- Speech and language difficulties: Prolonged use of pacifiers promotes forward thrusting of the tongue between the teeth. Therefore, your child might find it difficult to pronounce/s/ and /z/ sounds later in life. Again, a pacifier depresses expressive language skills, primarily if the child uses it for a better part of the day. Instead of verbalizing needs, the child might use gestures to express themselves since the pacifier acts as a barrier.
- Middle ear infection: Increased occurrence of otitis media is associated with prolonged use of pacifiers. As your baby sucks, secretions from the pharynx are likely to flow into the middle ear, promoting the multiplication of pathogens leading to otitis media.
General Safety Tips for Using a Pacifier
After weighing the benefits and the risks, you can decide to get one for your kid. Some of the things to observe when using a pacifier include:
- Ensure the shield or guard is sizeable enough so that the whole pacifier does not go into the child’s mouth
- Do not fix the pacifier on the baby’s body, whether on the clothing or around the neck, using a cord or clip.
- Check the pacifier parts before inserting them into the mouth to ensure they won’t come off.
- Never replace the lid and nipple of a bottle feeder with a pacifier
Weaning Your Baby Off a Pacifier
To avoid the adverse long-term effects of pacifiers, it’s vital to wean your toddler off them at the proper time and age. Some babies will self-wean at age 2-4. But if your child doesn’t seem to lose interest in pacifiers past age 4, it’s time to intervene.
Your pediatrician can help you decide when to start weaning your baby off the pacifier depending on their developmental milestones.
As you plan to wean your baby off the binky, observe their sucking habits. Consider:
- Whether they suck for absolute comfort or as just a mere distraction?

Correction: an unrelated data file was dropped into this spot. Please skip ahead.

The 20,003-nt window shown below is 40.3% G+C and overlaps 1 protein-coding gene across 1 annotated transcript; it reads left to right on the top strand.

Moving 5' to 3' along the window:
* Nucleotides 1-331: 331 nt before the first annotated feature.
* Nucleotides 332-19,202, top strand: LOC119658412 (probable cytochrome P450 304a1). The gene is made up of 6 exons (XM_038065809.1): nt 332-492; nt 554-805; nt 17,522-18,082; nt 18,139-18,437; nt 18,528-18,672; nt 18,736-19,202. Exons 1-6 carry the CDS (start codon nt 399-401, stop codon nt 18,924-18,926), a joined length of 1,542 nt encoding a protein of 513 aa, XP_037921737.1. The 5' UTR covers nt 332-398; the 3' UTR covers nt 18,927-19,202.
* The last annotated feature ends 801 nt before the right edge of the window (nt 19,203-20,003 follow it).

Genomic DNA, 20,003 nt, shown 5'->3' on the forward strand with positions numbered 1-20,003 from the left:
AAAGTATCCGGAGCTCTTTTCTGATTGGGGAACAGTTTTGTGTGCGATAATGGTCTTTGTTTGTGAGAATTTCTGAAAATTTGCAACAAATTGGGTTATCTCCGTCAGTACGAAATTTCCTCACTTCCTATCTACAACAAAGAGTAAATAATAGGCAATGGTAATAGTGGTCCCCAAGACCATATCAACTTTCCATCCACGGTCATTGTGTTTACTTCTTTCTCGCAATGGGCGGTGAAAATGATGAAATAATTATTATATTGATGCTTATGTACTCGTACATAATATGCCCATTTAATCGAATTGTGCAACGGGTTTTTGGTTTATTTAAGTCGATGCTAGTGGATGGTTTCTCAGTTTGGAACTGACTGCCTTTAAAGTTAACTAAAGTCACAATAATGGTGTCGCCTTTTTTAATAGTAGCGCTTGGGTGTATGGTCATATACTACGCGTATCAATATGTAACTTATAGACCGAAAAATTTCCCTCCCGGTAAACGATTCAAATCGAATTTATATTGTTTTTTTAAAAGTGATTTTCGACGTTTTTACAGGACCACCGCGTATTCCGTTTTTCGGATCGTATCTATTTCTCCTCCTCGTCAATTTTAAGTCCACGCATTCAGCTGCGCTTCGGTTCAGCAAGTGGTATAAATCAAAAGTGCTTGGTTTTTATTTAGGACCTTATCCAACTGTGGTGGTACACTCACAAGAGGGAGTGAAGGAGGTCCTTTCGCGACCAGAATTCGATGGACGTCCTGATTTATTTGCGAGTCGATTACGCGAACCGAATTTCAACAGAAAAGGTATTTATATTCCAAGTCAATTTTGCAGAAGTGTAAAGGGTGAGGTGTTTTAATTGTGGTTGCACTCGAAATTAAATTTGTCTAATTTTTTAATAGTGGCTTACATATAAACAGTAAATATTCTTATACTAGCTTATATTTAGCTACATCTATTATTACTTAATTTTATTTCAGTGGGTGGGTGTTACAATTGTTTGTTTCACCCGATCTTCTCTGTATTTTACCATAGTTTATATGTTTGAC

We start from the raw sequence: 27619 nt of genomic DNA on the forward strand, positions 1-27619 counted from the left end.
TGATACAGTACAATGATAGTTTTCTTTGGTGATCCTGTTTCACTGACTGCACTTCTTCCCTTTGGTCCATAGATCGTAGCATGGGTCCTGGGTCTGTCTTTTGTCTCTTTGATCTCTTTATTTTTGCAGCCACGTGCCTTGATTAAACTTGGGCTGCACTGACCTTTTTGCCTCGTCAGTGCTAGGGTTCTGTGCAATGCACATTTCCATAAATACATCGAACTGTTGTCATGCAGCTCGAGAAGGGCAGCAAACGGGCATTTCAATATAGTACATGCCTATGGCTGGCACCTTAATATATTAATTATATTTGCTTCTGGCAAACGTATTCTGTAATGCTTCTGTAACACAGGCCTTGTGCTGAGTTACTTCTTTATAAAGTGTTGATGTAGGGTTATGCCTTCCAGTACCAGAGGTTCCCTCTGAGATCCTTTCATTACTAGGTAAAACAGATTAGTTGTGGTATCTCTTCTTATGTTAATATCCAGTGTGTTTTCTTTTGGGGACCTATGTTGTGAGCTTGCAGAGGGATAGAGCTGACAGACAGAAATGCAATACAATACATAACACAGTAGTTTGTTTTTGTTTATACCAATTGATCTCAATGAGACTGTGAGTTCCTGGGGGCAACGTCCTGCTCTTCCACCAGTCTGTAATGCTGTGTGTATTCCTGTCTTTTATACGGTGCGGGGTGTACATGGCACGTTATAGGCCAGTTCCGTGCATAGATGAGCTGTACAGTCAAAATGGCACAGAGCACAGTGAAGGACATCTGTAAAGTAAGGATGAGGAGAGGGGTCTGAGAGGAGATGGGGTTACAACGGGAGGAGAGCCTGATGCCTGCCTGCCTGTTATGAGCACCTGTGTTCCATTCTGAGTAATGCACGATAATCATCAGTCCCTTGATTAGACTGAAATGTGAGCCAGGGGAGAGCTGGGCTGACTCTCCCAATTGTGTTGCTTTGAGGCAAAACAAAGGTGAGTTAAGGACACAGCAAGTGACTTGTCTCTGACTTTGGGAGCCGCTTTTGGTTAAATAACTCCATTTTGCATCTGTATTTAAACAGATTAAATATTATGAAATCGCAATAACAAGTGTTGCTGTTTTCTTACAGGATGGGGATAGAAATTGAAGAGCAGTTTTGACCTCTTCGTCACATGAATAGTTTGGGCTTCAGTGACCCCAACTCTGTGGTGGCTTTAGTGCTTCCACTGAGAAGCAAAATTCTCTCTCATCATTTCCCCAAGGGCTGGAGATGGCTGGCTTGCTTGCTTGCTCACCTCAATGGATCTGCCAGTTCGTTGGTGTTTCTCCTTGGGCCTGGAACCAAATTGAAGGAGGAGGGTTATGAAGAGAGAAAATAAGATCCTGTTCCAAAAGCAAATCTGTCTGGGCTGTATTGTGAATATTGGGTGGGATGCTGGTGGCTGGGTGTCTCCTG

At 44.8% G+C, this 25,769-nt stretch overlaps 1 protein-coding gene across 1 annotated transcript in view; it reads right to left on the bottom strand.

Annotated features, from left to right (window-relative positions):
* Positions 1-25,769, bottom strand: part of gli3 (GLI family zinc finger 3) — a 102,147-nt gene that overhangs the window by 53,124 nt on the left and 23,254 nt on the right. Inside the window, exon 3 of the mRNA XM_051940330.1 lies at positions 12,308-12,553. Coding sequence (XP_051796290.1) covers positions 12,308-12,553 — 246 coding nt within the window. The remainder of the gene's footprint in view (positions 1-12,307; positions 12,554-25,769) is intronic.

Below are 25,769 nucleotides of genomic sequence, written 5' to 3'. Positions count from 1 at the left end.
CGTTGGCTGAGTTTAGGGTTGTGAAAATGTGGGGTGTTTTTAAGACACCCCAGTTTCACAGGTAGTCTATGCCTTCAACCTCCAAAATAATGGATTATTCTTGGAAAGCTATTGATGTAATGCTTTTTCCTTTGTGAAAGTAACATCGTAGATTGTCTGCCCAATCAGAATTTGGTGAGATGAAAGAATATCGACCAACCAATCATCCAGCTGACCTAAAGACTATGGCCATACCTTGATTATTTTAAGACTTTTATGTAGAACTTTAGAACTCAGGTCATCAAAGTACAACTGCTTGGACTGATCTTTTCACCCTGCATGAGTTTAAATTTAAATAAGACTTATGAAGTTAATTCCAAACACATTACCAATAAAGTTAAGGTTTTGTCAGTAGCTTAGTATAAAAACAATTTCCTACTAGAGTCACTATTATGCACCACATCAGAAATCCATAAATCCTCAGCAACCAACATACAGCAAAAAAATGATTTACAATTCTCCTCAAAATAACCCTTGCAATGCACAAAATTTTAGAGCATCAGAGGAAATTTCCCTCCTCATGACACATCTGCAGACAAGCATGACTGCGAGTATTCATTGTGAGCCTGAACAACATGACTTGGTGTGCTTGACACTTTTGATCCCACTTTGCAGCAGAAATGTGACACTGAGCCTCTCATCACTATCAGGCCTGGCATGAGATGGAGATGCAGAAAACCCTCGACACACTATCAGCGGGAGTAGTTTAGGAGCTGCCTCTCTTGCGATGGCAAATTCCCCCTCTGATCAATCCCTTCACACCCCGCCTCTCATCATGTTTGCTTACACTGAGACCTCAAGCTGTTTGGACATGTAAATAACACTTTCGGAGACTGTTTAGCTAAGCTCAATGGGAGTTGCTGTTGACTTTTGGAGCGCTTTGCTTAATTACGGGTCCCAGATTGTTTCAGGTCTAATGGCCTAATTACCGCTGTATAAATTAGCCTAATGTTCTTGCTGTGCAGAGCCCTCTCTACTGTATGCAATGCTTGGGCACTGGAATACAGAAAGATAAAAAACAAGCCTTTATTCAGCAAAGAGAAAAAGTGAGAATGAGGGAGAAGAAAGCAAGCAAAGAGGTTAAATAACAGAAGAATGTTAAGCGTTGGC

- If they try withdrawing or withholding the soother when he or she doesn’t need to suck. If so, you may want to offer another distractor, such as a rattle or mobile.
- Whether to employee a teething ring if you think the issue is sore gums and teeth.
Your toddler might cry when you withdraw the pacifier. If playing with them or a replacement does not work, give them back the soother.
Don’t take away the soothie when the baby is fussy or irritated. You might worsen the upset or go the cold turkey way, instead withdraw the pacifier gradually.
Relief of Pain and Anxiety in Pediatric Patients in Emergency Medical Systems. (November 1, 2004). Pediatrics. Date fetched: September 23, 2021.
When is the use of pacifiers justifiable in the baby-friendly hospital initiative context? A clinician’s guide. (April 27, 2017). BMC Pregnancy and Childbirth. Date fetched: September 22, 2021.
The Changing Concept of Sudden Infant Death Syndrome: Diagnostic Coding Shifts, Controversies Regarding the Sleeping Environment, and New Variables to Consider in Reducing Risk. (November 2005). Pediatrics.
Pacifier Weaning: When Is It the Right Time? (August 28, 2020). Healthline. Date fetched: September 23, 2021